• Halverson, R., Grigg, J., Prichett, R., & Thomas, C. (2007). The New Instructional Leadership: Creating Data-Driven Instructional Systems in Schools. Journal of School Leadership, 17(2), 159

This article considers how local school leaders build data-driven instructional systems to systematically improve student learning. Such systems are presented as a framework involving data acquisition, data reflection, program alignment and integration, program design, formative feedback, and test preparation. This article reviews data collected in a yearlong study of four schools to describe how leaders structure opportunities to engage in data-driven decision-making.

  • Lachat, M. A., & Smith, S. (2005). Practices That Support Data Use in Urban High Schools. Journal of Education for Students Placed at Risk, 10(3), 333-349.

This article presents initial findings of a case study focusing on data use in five low-performing urban high schools undergoing comprehensive school-wide reform. Study findings point to several key factors that have an impact on data use in the study sites: the quality and accuracy of available data, staff access to timely data, the capacity for data disaggregation, the collaborative use of data organized around a clear set of questions, and leadership structures that support school-wide use of data. The findings build on current literature and also contribute new knowledge of the key roles played by a data team and a data coach in fostering effective data use in high school reform.


Submission Requirements

Submission Guidelines & Evaluation Criteria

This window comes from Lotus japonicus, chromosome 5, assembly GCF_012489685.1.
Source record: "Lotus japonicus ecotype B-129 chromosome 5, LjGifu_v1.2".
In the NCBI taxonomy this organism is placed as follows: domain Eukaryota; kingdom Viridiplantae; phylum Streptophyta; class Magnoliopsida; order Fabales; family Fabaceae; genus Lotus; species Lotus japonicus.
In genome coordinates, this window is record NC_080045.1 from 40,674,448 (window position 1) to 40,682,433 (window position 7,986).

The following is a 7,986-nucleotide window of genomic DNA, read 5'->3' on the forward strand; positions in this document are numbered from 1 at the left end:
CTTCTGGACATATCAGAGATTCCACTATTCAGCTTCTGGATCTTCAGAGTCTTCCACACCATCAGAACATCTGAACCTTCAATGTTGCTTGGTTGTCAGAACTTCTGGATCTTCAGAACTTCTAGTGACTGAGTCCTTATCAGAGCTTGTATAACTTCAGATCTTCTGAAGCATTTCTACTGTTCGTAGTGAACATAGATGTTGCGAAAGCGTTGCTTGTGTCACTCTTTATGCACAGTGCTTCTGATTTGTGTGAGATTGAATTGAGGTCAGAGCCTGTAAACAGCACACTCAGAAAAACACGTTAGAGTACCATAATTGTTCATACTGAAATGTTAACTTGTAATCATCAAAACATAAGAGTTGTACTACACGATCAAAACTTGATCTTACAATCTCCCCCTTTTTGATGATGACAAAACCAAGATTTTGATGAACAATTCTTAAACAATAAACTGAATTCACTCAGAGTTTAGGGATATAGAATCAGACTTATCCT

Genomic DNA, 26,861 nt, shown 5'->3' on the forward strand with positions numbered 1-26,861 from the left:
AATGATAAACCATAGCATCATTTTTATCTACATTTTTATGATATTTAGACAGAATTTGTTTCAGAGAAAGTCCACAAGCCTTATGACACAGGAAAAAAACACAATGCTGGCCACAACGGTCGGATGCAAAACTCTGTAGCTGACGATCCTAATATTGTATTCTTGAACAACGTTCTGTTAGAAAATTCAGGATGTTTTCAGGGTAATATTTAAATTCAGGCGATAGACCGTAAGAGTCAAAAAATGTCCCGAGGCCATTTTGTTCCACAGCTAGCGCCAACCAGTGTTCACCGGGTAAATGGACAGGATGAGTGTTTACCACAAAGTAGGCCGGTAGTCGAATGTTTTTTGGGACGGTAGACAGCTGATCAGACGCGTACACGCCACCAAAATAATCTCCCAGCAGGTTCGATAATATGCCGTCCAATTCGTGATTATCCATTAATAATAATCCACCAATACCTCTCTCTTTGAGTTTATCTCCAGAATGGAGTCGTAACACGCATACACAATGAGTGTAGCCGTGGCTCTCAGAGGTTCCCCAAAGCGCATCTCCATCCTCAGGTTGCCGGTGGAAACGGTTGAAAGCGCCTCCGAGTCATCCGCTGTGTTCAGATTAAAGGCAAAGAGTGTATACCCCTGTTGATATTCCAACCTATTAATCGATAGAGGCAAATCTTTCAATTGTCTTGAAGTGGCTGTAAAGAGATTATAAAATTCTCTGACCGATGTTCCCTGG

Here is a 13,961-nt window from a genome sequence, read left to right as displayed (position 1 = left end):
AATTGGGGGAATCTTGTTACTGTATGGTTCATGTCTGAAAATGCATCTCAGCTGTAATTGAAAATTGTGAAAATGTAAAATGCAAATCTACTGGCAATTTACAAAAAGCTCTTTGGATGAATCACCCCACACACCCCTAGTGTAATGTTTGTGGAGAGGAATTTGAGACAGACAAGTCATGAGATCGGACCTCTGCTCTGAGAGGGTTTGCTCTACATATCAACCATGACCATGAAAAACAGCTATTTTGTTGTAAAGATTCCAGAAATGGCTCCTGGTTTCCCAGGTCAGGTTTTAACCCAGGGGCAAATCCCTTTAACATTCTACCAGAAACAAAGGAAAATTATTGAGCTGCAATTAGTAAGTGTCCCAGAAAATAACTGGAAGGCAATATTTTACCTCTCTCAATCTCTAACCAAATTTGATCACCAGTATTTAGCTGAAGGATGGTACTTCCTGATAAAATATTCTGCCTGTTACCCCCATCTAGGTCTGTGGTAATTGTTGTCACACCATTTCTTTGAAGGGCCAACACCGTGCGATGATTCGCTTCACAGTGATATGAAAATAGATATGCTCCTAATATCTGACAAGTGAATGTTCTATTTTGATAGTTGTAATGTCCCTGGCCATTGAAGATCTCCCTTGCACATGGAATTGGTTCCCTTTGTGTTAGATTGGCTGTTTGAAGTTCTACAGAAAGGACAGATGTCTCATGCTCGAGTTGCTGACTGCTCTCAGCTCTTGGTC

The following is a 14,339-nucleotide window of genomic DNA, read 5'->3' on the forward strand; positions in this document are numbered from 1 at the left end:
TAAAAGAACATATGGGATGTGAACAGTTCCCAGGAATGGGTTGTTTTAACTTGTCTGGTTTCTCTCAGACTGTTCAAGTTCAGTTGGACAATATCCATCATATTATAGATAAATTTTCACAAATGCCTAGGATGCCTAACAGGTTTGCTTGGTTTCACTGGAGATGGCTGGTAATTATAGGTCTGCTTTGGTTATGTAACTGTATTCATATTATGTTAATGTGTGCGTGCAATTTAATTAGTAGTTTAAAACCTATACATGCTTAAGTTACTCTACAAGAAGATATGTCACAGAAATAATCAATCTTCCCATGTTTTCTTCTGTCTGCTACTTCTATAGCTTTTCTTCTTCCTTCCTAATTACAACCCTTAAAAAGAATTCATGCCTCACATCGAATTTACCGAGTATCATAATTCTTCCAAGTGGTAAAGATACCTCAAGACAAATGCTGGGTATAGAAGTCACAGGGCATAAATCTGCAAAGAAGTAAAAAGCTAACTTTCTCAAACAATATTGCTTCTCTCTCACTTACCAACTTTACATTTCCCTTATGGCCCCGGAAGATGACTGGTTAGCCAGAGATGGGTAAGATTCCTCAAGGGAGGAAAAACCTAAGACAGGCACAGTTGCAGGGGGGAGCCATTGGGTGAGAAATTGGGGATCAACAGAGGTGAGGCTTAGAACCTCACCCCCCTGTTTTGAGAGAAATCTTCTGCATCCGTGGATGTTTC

To earn this micro-credential, you must receive a passing evaluation for Parts 1 and 3 and a “Yes” for Part 2.

Part 1. Overview question

(300-word limit)

  • Please describe a meeting with another educator and interventions where you were able to use data to plan for interventions that improved the other educator’s instruction. How did you leverage data to prepare for your conversation with another educator?

Part 2. Work examples/artifacts

Please submit several artifacts that were created while meeting with another educator or educators to plan instruction based on data (such as links to writing, audio, images, video, or other products) including such items as:

  • Meeting agenda with next steps
  • A revised unit plan based on data
  • Video clip of the meeting
  • Photos of the meeting

Part 3. Reflection

(300-word limit):

Provide a reflection on what you learned using the following questions as guidance:

  • How has using data to inform another educator’s instruction impacted that educator’s students?
  • How might you improve your ability to improve another educator’s practice through data-driven interventions in the future?

Except where otherwise noted, this work is licensed under:
Creative Commons Attribution-NonCommercial-NoDerivatives 4.0 International (CC BY-NC-ND 4.0)


Download to access the requirements and scoring guide for this micro-credential.
Requirements for Data-Driven Interventions
How to prepare for and earn this micro-credential - in a downloadable PDF document